What Are Partnerships?
Partnerships avoid the double-taxation feature that corporations are subject to, because all profits and losses “pass through” the business to its partners. Partnerships also differ from corporations with respect to owners’ liability:
General partners are subject to unlimited liability. If a business can’t pay its debts, its creditors can reach into general partners’ personal assets. General partners have the authority and responsibility to manage the business. They’re roughly equivalent to the president and other high-level managers of a business corporation.
The general partners usually divide authority and responsibility among themselves, and often they elect one member of their group as the senior general partner or elect a small executive committee to make major decisions.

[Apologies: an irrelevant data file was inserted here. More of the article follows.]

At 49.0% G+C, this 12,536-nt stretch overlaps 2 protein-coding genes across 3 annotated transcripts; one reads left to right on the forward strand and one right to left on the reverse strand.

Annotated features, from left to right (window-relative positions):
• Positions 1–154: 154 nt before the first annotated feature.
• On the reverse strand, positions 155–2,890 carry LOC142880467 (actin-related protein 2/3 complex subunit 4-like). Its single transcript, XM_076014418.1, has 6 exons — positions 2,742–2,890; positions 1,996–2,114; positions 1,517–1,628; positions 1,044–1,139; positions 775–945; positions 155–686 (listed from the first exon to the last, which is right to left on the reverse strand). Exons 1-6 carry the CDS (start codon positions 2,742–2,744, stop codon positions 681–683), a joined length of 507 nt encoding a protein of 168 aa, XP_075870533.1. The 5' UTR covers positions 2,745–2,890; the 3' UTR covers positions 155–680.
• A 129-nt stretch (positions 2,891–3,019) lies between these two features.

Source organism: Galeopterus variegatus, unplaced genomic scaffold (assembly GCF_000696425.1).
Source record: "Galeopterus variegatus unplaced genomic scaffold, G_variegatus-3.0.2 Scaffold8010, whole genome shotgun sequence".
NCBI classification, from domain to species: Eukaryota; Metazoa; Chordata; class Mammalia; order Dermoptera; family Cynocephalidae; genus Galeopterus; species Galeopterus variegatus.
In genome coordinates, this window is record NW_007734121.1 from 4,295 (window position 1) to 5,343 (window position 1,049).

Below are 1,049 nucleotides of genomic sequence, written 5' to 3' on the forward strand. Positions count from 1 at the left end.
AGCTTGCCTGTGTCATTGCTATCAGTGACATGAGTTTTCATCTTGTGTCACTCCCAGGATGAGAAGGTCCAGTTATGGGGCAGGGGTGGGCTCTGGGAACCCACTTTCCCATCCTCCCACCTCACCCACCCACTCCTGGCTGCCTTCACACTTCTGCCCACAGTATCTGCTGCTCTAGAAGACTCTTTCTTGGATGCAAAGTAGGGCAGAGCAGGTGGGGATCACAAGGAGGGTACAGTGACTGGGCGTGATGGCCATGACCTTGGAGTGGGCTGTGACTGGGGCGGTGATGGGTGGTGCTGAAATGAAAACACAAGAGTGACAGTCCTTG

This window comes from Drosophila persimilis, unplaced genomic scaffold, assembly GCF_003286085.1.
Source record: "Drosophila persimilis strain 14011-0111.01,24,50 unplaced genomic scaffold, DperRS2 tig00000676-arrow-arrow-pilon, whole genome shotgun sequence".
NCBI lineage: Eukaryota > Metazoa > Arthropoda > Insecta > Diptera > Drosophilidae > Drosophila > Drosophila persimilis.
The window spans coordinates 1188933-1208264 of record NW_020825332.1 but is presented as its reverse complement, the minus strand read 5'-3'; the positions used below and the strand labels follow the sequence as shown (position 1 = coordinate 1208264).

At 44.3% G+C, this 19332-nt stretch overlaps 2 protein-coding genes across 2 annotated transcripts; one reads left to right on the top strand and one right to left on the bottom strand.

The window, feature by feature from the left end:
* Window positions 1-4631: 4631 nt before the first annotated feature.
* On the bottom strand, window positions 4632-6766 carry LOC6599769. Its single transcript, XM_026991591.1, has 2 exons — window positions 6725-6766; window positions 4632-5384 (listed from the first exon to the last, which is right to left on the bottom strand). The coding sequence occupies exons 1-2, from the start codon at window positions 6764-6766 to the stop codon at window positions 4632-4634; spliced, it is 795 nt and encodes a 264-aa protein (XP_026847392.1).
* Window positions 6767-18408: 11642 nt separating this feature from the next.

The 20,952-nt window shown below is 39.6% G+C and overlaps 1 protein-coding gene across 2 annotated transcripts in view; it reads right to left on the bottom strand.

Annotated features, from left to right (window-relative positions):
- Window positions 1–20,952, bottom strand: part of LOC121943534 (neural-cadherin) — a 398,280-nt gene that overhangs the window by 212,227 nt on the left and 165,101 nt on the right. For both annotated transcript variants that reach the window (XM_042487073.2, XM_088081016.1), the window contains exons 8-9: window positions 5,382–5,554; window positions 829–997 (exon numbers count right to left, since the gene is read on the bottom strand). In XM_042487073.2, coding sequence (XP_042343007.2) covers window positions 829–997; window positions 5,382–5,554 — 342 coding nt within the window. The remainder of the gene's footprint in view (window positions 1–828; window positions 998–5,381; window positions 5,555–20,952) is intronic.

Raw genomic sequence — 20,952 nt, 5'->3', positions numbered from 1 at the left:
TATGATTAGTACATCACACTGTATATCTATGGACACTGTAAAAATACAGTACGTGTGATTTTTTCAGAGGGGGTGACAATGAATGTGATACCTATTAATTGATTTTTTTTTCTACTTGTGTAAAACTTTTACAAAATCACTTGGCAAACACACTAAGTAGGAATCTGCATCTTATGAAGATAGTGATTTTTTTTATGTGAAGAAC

Limited partners escape the unlimited liability that the general partners have hanging around their necks. Limited partners aren’t responsible, as individuals, for the liabilities of the partnership entity. These junior partners have ownership rights to the business’s profit, but they don’t generally participate in the high-level management of the business. A partnership must have one or more general partners; not all partners can be limited partners.
Many large partnerships copy some of the management features of the corporate form — for example, a senior partner who serves as chair of the general partners’ executive committee acts in much the same way as the chair of a corporation’s board of directors.
In most partnerships, an individual partner can’t sell his interest to an outsider without the consent of all the other partners. You can’t just buy your way into a partnership; the other partners have to approve your joining the partnership. In contrast, you can buy stock shares and thereby become part owner of a corporation without the approval of the other stockholders.